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I usually do my 3 to 5 minute VO2 efforts at a cadence of 80-89. Try lowering your cadence a little next time and see if the knee pain is a little less.

Actually, I would consider getting a bike fit. It can be hard to find someone with the breadth of knowledge needed. However, you said your form is sloppy at high power. Is that sloppiness caused by your bike position? Is it caused by muscular imbalances? A good fitter can address both types of issues. Or does it arise just because you are weak and soft? Then perhaps you need encouragement, but many serious cyclists would still benefit from bike fits.

And yes, position issues and body issues can cause knee pain. I had my saddle too high, like probably a number of performance-oriented cyclists. Eventually I got knee pain. My fitter lowered my saddle by 20mm. That’s nearly an inch. Well, I’ve never had any sustained problems after that.

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@JoPage set up your phone or GoPro to video your pedalling technique during these efforts. From behind & from the side at least. Maybe you’ll notice some things about your pedalling technique that will help.

A lot of times pedalling technique will change at higher workrates & cadence.

Are you using the same bike inside on the trainer that you race outside?

Overall, this reads like an issue where you are spending time at power zones and cadence ranges inside that you don’t use outside. Broadly speaking, I think it’s best to try and train in ways similar to how you plan to ride/race outside. Using a cadence range notably higher in this case, than the range you use outside may lead to some less than ideal conditioning and prep for your body and mind in those efforts.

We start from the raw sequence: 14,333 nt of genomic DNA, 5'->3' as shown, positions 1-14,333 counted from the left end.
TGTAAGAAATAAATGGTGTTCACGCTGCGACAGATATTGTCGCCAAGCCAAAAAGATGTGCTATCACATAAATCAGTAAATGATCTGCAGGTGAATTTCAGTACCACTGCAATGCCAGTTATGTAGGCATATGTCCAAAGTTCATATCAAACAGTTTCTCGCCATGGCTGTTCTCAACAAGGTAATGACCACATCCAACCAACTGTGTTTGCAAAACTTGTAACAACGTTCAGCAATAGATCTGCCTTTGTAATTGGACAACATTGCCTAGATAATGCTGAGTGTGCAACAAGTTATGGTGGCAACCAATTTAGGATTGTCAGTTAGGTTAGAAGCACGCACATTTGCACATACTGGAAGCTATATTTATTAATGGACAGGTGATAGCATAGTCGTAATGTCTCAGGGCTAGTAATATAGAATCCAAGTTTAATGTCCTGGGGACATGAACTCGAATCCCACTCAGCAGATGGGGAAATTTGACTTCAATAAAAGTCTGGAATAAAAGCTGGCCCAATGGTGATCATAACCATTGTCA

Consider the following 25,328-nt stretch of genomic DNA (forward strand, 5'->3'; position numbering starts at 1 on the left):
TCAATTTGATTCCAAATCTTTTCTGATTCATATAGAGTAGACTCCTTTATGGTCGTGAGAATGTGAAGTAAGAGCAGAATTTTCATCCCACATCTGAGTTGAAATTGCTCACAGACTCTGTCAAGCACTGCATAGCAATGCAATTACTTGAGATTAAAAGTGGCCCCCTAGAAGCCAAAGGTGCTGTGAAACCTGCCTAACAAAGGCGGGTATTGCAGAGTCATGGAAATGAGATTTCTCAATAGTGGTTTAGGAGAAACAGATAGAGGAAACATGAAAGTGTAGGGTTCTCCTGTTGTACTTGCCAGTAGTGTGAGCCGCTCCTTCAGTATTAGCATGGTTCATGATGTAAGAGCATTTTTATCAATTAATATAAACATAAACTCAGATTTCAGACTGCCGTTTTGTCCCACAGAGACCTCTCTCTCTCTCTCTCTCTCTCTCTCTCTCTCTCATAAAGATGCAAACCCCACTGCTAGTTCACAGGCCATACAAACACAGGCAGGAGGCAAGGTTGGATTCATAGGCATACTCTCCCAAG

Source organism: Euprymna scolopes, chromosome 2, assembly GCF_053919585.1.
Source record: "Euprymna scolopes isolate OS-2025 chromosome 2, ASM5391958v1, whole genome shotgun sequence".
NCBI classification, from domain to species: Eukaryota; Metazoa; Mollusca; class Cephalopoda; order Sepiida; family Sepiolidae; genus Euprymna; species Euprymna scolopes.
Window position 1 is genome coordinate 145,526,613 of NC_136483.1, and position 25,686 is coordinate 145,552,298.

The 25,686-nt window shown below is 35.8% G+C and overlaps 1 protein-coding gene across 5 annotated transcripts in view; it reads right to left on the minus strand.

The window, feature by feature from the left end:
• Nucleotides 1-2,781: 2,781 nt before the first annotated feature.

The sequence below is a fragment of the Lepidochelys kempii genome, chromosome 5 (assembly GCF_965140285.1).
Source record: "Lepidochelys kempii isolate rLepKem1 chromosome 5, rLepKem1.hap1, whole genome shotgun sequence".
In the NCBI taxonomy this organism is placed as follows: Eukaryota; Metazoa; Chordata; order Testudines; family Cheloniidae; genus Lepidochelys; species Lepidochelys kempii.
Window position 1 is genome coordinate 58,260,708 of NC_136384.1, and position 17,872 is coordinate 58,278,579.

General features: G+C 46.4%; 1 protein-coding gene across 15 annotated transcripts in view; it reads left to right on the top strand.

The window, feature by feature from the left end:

All that said, stepping up to faster cadence as you’ve done is a common issue for riders who don’t have the ability to cleanly handle that motion. Choppy bouncing and irregular movement of the legs are something to be refined and improved if those higher cadences are part of your goal.

I do think it’s good for people to widen their range and fill in the areas they lack. But when heading in the the faster cadence range it’s good to do it in smaller steps. Try 5-10 rpm faster than your default cadence and make sure you have a handle on that before going to faster cadences. I think that’s better than jumping 20+ like you are doing and dealing with problems you can already sense. Dial it back a bit and work on form first.